Colors: glColor3f(0.3, 0.3, 0.3 )???

Hi to everybody,
How do I know what his color is?

I know that (1.0,0.0,0.0) is red,
(0.0,0.1,0.0) green
(0.0,0.0,0.1) blue

So how do I can come up with glColor3f(0.0, 1.0, 0.5);
glColor3f(0.5, 0.5, 0.5); or glColor3f(0.3, 0.3, 0.3 )???


(0.0,0.1,0.0) green
(0.0,0.0,0.1) blue

That’s true, but they are a dark green and blue. 0.0, 1.0, 0.0 would be a full intentsity green, 0.0, 0.0, 1.0 a full blue.

0.0, 1.0, 0.5 == Sort of a green blue, full green component, and blue at half

0.5, 0.5, 0.5 == 1/2 intensity gray

0.3, 0.3, 0.3 == about a 30% gray, darker than the 50% gray above.

If you don’t know anything about color mixing, you should play with some paint program that lets you define your colors. Most paint programs use unsigned bytes for each color component rather than a float, though. In those cases you just have to realize that 0.0-1.0 for float colors is the same as 0-255 for unsigned byte colors.

thanks your respond.

If you have a paint program (let’s say Paint Shop Pro) just select a color and somewhere in the pick color dialog you’ll se RGB values.
To use these values in OpenGL, you must calculate them with formula: 1/255 * value (0 -255)

Or use glColor3ub(255,255,255);

Originally posted by M/\dm/
Or use glColor3ub(255,255,255);

I’m just starting out here Is glColor3ub() slower in any way? I mean is there any casting involved? Can I use something similar for coordinates?


I think the glColor3ub(…) takes our values and divides them by 255. I don’t think it deals with them in that format. So it’s a few extra steps, but nothing that will be noticable. Of course i could be wrong and OpenGL deals with color values in integers…in which case, the glColor3f(…) would be slower. But i think the first senario is more plausible. For coordinates being integers instead of floats, it woudl be glVertex3i(…) or for double it would be glVertex3d(…) and so on. Most opengl calls let you decide on the type of data that goes in by the suffixes to the function names. They couldnt’ make overloaded functions because that doesn’t exist in C.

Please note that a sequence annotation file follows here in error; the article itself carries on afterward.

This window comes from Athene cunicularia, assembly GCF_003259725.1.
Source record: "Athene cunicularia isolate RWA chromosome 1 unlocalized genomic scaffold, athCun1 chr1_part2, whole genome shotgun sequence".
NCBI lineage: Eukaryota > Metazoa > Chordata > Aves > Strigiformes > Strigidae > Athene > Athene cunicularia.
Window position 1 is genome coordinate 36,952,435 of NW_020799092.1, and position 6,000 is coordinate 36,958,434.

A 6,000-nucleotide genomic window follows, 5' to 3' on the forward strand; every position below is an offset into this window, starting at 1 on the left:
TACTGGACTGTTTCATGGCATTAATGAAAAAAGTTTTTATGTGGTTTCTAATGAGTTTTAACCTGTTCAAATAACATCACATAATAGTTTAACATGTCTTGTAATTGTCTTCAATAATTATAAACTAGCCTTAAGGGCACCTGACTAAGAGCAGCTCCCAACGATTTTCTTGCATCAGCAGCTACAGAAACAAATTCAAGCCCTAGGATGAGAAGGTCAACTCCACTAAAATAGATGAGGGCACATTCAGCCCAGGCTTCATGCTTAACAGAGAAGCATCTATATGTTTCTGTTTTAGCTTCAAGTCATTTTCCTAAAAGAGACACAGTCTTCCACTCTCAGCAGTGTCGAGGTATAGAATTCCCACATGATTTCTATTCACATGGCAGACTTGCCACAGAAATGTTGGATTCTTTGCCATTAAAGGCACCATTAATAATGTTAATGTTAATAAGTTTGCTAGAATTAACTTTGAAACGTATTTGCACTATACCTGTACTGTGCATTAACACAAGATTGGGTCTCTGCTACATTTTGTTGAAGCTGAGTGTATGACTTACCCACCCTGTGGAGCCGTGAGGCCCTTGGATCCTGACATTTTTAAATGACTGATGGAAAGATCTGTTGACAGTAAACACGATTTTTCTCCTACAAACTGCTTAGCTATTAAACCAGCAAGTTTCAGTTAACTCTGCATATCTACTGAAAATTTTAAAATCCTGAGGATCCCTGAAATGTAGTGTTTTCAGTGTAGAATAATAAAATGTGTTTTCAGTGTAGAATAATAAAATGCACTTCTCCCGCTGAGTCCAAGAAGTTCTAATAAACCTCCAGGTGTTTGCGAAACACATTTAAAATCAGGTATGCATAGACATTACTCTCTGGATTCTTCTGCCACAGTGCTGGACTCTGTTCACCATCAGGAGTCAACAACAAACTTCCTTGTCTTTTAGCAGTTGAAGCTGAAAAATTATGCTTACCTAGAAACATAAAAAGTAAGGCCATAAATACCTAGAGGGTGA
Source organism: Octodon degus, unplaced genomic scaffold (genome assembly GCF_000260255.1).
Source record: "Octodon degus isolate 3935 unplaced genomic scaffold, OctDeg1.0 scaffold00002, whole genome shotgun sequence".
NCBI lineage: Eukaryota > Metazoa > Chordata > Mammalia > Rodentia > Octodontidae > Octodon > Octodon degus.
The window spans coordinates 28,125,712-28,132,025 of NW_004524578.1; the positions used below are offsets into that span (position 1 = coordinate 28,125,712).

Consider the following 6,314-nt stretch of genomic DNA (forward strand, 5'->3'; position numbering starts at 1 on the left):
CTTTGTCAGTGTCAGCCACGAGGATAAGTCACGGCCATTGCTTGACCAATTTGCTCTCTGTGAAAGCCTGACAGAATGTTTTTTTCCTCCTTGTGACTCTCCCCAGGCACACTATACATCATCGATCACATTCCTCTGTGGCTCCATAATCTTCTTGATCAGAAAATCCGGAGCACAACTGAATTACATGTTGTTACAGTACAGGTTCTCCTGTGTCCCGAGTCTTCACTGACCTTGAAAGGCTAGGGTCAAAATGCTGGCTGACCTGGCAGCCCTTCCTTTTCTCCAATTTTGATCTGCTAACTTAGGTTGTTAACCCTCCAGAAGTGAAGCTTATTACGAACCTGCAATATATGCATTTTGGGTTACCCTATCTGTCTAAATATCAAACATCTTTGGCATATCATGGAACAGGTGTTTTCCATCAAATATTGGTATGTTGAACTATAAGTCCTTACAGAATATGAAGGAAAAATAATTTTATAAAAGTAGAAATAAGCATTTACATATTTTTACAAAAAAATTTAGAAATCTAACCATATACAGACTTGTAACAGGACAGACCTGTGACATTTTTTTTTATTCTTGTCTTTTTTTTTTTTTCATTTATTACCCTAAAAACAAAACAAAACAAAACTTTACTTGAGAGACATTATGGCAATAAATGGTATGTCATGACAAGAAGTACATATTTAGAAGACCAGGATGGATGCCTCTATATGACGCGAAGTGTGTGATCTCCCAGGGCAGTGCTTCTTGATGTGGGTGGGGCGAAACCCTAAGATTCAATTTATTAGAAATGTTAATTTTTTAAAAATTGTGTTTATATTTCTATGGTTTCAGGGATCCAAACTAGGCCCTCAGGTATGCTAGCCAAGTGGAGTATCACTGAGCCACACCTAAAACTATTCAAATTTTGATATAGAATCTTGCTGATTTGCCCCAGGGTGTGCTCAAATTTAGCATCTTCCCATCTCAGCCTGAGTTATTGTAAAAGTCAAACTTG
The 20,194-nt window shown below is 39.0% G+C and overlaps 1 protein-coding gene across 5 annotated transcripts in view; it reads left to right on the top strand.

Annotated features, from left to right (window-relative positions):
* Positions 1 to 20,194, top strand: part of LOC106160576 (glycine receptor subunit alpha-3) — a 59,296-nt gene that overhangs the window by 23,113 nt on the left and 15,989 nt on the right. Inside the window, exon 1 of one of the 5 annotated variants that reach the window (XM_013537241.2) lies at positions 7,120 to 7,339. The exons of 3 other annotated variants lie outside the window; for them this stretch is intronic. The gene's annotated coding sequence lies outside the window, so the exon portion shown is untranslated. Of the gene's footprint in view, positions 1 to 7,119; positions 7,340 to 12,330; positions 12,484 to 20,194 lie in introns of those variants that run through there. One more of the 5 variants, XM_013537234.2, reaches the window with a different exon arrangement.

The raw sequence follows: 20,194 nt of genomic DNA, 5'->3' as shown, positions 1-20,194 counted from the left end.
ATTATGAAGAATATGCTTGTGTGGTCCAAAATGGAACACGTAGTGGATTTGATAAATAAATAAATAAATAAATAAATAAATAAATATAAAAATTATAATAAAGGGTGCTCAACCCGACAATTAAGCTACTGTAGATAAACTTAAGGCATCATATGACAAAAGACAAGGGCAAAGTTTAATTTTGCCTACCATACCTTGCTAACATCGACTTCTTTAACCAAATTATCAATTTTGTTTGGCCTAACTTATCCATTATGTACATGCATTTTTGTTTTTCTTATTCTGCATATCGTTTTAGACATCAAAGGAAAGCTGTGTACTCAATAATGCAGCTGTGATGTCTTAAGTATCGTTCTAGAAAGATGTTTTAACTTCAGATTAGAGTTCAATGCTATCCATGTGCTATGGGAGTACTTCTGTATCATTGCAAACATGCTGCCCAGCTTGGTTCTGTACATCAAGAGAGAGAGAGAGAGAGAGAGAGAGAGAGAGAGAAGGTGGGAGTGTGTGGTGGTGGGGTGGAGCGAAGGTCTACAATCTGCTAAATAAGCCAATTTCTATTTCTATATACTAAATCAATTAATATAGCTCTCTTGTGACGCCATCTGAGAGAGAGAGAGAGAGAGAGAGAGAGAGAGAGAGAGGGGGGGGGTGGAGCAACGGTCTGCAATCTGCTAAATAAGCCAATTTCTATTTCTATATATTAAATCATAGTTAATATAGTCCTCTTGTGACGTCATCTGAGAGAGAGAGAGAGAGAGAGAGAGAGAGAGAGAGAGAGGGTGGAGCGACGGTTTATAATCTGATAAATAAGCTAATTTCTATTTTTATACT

• Halcyon

My personal take on this kind of thing is that you should use whatever data format your application will be happiest with.

Who am I to assume that I can (a) second guess the client drivers as to what they’d prefer, and (b) implement a more efficient data conversion than whatever the drivers are doing?

They’re providing a driver that implements the OpenGL interface - part of that contract is that they’re happy to do all necessary data conversions as long as you tell them what format you’re passing them data in.